WeChat’s New Paywall Function Is the Future of Online Content, Even if It Makes You Angry
WeChat has woven itself so deeply into every fabric of the Chinese society, that any change to it is pretty much a change on a national level. However, the app’s recent revamp has been particularly notable, with Tencent adding a feature that would have China abuzz and polarized.
Now any public account that has been around for at least three months, has published at least three original pieces of content, and has not violated WeChat’s content publishing rules, can add a paywall of 1 to 208 yuan to their articles. While the feature is still in trial mode, it is a clear signal of WeChat eyeing a spot in China’s online paid knowledge (OPK) pantheon that has dramatically expanded in recent years. The size of the OPK market in China equaled roughly $720 million in 2017 and grew 300% by 2018, according to iResearch.
OPK, in essence, is a service that allows knowledge contributors and platforms to charge knowledge seekers fees for content, thus creating a tripartite model benefiting platforms, knowledge contributors, and consumers. WeChat currently does not take a cut out of content creators’ earnings – unlike Apple, for instance, who takes 30% out of every iOS in-app purchase – but there is a chance that it might start doing so in the future.
China is a relatively young market for paid knowledge. It has been less than a decade since local consumers started regarding content as any other tangible product that needs to be paid for. This includes audio, video, and written content, too. While numerous big western publications have switched to the subscription model to gain a certain degree of independence from advertisers, few Chinese media do the same. The prevailing mentality is still that content should not be a burden to one’s wallet.
WeChat’s introduction of the paywall feature is a particularly interesting case. The app’s users are getting older, accumulating more disposable income and spending increasingly more time on the app. Having arguably a better understanding of Chinese consumers than any other company in the world, WeChat came up with a witty solution to cracking the local mentality. Instead of introducing subscriptions, WeChat will let users pay per article read.
With the ubiquity and accessibility of WeChat’s mobile payment platform in China and WeChat’s Swiss Army Knife-like functionality users don’t really ever need to leave the app. Thus, it is very likely that paying a couple of yuan for a high-quality article inside the app could seamlessly become the new norm, regardless of the current confusion.
Over 61% of Chinese internet users above 60 years old use more than half of their total mobile data on WeChat. For those within the 36-60 bracket the proportion is around 50%, while the younger demographics generally spend a significantly smaller portion of their mobile data on the app.
Nevertheless, in 2017, WeChat’s key users were 26-35 years of age, and they are growing. The app’s key demographic shifted from the 18-25 group to the 26-35 one between 2015 and 2017, according to the China Academy for Information and Communications, mirroring the general trend in a country with a steadily aging population.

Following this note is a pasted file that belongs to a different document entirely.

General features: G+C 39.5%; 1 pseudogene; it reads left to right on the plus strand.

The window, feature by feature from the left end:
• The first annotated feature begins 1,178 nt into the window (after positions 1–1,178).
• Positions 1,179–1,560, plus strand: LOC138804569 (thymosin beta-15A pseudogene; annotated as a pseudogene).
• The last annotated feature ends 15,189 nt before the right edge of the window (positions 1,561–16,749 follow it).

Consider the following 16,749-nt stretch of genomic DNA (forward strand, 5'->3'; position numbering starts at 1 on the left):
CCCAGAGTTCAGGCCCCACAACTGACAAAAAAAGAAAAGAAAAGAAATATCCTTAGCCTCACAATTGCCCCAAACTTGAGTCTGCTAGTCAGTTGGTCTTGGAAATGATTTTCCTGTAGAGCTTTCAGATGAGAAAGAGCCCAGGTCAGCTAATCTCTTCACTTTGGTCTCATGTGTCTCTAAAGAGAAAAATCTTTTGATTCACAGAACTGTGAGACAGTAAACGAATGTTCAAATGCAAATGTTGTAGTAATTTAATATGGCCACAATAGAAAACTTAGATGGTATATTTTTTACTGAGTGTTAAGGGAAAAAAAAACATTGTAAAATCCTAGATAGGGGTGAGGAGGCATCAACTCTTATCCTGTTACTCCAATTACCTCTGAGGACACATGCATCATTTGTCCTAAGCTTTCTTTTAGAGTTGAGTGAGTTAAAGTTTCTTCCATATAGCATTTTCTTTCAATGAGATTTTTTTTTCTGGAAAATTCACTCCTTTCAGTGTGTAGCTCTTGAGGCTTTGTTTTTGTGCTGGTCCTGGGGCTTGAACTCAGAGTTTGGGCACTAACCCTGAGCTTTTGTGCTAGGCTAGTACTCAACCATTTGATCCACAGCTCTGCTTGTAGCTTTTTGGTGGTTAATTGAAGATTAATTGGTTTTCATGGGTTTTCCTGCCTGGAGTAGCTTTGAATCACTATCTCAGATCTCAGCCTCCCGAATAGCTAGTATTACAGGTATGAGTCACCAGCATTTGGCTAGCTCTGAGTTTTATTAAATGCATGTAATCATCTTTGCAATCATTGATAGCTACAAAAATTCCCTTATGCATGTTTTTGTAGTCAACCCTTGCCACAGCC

Tencent statistics show that users born in the 1980s are among those reading the most on the app. They are especially fond of anything related to national affairs. Coincidentally, it is the same generation born between 1981 and 1996 that accounts for 65% of China’s total consumption growth. Put simply, they are the biggest spenders in the country.
WeChat is not only the dominant messaging platform in China but also by far the biggest content sharing platform. Official accounts are the main means of reaching readers for most bloggers, publications and brands on WeChat. However, these accounts have multiplied with such velocity that it has led to a noticeable decline in the proportion of posts read. For the largest 500 accounts the decline was just 9% from 2016 to 2017, while the overall decline across all accounts was 24%.
Saturation is an important antecedent. However, the decline could also be attributed to the advent of other platforms doing a better job at serving readers the right content, namely ByteDance’s Toutiao. For WeChat to compete with Toutiao, it would need to completely rebuild its content section, which is hardly realistic. However, one strategy that is more feasible is increasing the quality of the content on the platform.
The paywall was not WeChat’s first move in that direction. In 2018, the company announced a crackdown on plagiarism, a major problem on the platform, while even earlier the WeChat Rumour Rebuttal Centre stepped up to punish official accounts for spreading false information and malicious rumors. In 2017 the committee penalized 180,000 official accounts.
This time Tencent is trying its hand at a measure that is not punitive but rather motivating. By allowing users to charge money for knowledge, WeChat is incentivizing content creators to put more effort into producing better quality products.
While many criticize Tencent for being late to the OPK table, the truth is that the Chinese market for paid content is still growing. The market for paid music has surged almost eightfold from 2012 to 2018, while the paid video sector has seen an even steeper tenfold rise over the same period. In 2018 iResearch predicted that the market for paid knowledge would see an almost five-time increase between 2017 and 2020, growing from 4.91 billion yuan to 23.5 billion yuan.
In 2017, 74% percent of people questioned by iResearch responded that they pay for knowledge to get targeted professional insights, while 50% pay to simply save time and effort. With our growing dependence on technology and the internet’s increasing saturation with all sorts of content, Tencent is hardly late anywhere.